Hong Kong is a great city for a first-time visit to Asia. English as well as Cantonese are official languages so getting around is very easy. Before you go here are a few things you should know.
WHEN TO VISIT
Climate: The best time to visit Hong Kong is in the autumn from October to early December. The humidity levels are low and there is plenty of sunshine. Typhoon season is between May and October and it is extremely hot and humid around that time.
Currency: Hong Kong dollar
Conversion Rate: USD1 = HKD7.76
Tipping: Tipping is minimal. Restaurant bills normally includes a 10% service charge and taxi drivers don’t expect a tip. It is customary to round up the amount.
Cash: ATMs are readily available throughout the city.
Credit Cards: Credit cards are widely accepted most places.
Languages: Cantonese & English
Dialing code: +852
Phones: If you have an unlocked phone you can purchase a SIM card almost anywhere, at a 7 Eleven or any phone store. You can also get a Handy phone for loan at the airport. There is a hefty deposit if you lose it but it comes ready with data and phone access.
GETTING FROM THE AIRPORT TO HONG KONG ISLAND & KOWLOON
Airport Express: The Airport Express runs to both Kowloon and Hong Kong Island.
The Kowloon stop is located in West Tsim Sha Tsui. Single Journey: HKD90 (about USD12) Round Trip: HKD160 (about USD21)
The Hong Kong stop will bring you to Central Hong Kong. Single Journey: HKD100 (about USD13) Roundtrip: HKD180 (about USD23)
Taxi: Depending on where you go it is about HKD300-400 (about USD40-50) to both Hong Kong Island and Kowloon. There is an extra charge for tolls and helping to handle your baggage.
Uber: UberVAN: HKD342-421 (about USD44-54); UberBLACK: HKD503-632 (about USD65-82)
SEE ALSO: Hong Kong City Guide
Octopus Card: This will be your savior. The Octopus Card is an electronic payment system using a contactless smart card. It can be used almost everywhere, on the MTR and for all of the public transport systems, convenient stores, retail outlets, cinemas and more.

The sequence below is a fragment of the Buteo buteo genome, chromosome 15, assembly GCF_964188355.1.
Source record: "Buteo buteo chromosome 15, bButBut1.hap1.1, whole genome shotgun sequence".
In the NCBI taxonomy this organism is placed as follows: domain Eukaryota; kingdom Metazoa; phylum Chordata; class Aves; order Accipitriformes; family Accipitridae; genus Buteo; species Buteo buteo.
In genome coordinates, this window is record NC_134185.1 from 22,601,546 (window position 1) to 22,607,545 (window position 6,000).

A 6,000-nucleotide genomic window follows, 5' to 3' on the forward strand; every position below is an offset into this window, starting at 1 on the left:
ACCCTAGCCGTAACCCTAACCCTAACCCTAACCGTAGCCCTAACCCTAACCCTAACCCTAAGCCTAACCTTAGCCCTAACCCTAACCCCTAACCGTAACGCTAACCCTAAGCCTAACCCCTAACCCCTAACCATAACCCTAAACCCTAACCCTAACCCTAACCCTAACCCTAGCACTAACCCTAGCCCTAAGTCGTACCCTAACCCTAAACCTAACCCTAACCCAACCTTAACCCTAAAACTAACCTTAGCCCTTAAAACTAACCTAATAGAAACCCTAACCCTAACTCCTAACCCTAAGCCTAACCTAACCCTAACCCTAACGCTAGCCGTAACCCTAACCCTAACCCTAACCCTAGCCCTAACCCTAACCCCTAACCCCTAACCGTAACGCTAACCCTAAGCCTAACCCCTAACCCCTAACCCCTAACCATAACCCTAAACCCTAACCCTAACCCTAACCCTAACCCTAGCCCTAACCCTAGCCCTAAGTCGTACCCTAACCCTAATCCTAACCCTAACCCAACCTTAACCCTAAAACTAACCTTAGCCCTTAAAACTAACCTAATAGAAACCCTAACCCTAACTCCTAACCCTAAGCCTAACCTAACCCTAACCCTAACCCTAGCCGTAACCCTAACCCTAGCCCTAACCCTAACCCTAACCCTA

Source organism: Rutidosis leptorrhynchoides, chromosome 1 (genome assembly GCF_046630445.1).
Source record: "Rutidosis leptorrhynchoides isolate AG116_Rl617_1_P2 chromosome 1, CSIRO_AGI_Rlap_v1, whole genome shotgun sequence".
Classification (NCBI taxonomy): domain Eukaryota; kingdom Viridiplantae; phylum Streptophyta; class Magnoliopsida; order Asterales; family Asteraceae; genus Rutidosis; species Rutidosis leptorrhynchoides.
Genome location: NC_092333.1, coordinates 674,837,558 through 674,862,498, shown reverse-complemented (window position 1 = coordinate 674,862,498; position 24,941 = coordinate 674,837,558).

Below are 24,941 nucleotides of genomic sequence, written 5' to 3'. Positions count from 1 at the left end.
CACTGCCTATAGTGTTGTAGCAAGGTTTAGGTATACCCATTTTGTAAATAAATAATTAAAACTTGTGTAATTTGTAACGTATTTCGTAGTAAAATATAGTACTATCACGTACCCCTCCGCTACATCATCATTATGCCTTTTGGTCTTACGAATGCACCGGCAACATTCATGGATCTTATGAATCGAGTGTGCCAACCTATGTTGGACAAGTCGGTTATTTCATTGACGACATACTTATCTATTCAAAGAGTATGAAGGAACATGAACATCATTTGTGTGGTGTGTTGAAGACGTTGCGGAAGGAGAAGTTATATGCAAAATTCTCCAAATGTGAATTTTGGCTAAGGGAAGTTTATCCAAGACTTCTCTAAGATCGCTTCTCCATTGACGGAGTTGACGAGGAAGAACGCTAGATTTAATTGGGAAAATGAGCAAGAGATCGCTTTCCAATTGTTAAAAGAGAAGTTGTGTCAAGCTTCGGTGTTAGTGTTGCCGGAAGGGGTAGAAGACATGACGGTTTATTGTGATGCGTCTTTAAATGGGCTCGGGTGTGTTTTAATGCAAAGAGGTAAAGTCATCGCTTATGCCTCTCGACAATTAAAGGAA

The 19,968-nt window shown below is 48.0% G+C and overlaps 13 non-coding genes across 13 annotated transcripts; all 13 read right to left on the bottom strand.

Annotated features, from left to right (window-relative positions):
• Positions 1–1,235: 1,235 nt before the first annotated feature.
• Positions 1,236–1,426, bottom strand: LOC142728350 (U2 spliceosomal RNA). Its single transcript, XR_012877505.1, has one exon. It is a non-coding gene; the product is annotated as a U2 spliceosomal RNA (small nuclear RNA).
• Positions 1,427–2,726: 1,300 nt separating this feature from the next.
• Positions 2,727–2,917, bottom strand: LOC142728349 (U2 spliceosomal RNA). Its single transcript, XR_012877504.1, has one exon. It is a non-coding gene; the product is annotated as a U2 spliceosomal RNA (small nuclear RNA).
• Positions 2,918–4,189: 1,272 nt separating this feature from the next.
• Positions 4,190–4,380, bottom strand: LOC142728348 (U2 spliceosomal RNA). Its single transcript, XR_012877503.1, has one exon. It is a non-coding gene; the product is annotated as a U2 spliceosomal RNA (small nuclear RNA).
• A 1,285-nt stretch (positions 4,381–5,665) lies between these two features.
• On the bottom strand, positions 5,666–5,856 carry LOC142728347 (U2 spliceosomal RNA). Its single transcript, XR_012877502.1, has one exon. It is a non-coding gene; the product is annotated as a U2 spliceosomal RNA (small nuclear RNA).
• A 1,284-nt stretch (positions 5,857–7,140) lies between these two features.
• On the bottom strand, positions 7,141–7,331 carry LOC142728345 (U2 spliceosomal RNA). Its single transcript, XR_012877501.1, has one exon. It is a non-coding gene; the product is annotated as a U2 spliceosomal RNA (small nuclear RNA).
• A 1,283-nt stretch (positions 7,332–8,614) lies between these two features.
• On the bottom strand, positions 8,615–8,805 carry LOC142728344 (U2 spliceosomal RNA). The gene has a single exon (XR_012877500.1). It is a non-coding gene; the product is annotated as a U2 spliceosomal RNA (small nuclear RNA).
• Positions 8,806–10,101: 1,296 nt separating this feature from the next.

*Deposit: HKD50 (about USD7) You will get your deposit back when you return the card. It comes with an initial value of HKD100 (about USD13)
MTR: The MTR is the train system in Hong Kong and it is extremely clean and efficient. You can map your route with Google Maps or with the MTR app.
*Tip: You can use the Octopus Card or a pre-paid ticket at the kiosk. For the Octopus Card, tap in as you get in and tap out as your leave. The fare is dependent on the distance you’ve traveled. Also, pay close attention to the exit letters it will bring you closer to where you want to be!
Taxis: Taxis are extremely affordable and really accessible.
*Tip: If there is a red ‘For Hire’ sign, it means that it is available. If there is an ‘Out of Order’ sign on the dashboard, that means it crosses the harbour. So if you are in Kowloon and want to get to Hong Kong island or vice versa look for those taxis.
Trams: The trams are iconically Hong Kong! You can just hop on and off wherever you want. They are really cheap HKD2.30 (about USD0.30)! You can pay via the Octopus Card or with exact change.
*Tip: You enter through the back door and pick any seat on the top or bottom deck. You pay as you get off through the front door.
Bus: There is also a double decker public bus line. There are usually queues for each of the bus lines.
*Tip: You can use the Octopus Card, tap in as you get in and tap out as your leave.
Mini Bus: And then there are the mini buses. These buses are rumored to be run by the triads and the salary are dependent on how many trips they make on their shift. So, they are really fast! It is kind of overwhelming when you can’t speak Cantonese because you sort of shout at them when you want them to stop and they will pull over to the side of the road. It is also scary when they go that fast winding around the mountains.
OpenRice: OpenRice.com is the Yelp of Hong Kong, when in doubt you can choose a place that is highly rated on there.
Reflexology: Hong Kong is known for foot reflexology. So when you are tired from all of the walking and the sightseeing, there are lots of places to choose from. Some of my faves are Happy Foot, Ten Feet Tall and Fun Feet. And they open really late as well.
*Tip: If you choose one at random, beware of the ones with a sign of a foot with a happy face on them. 😉
SEE ALSO: Hong Kong City Guide
-by Chhorvy Ly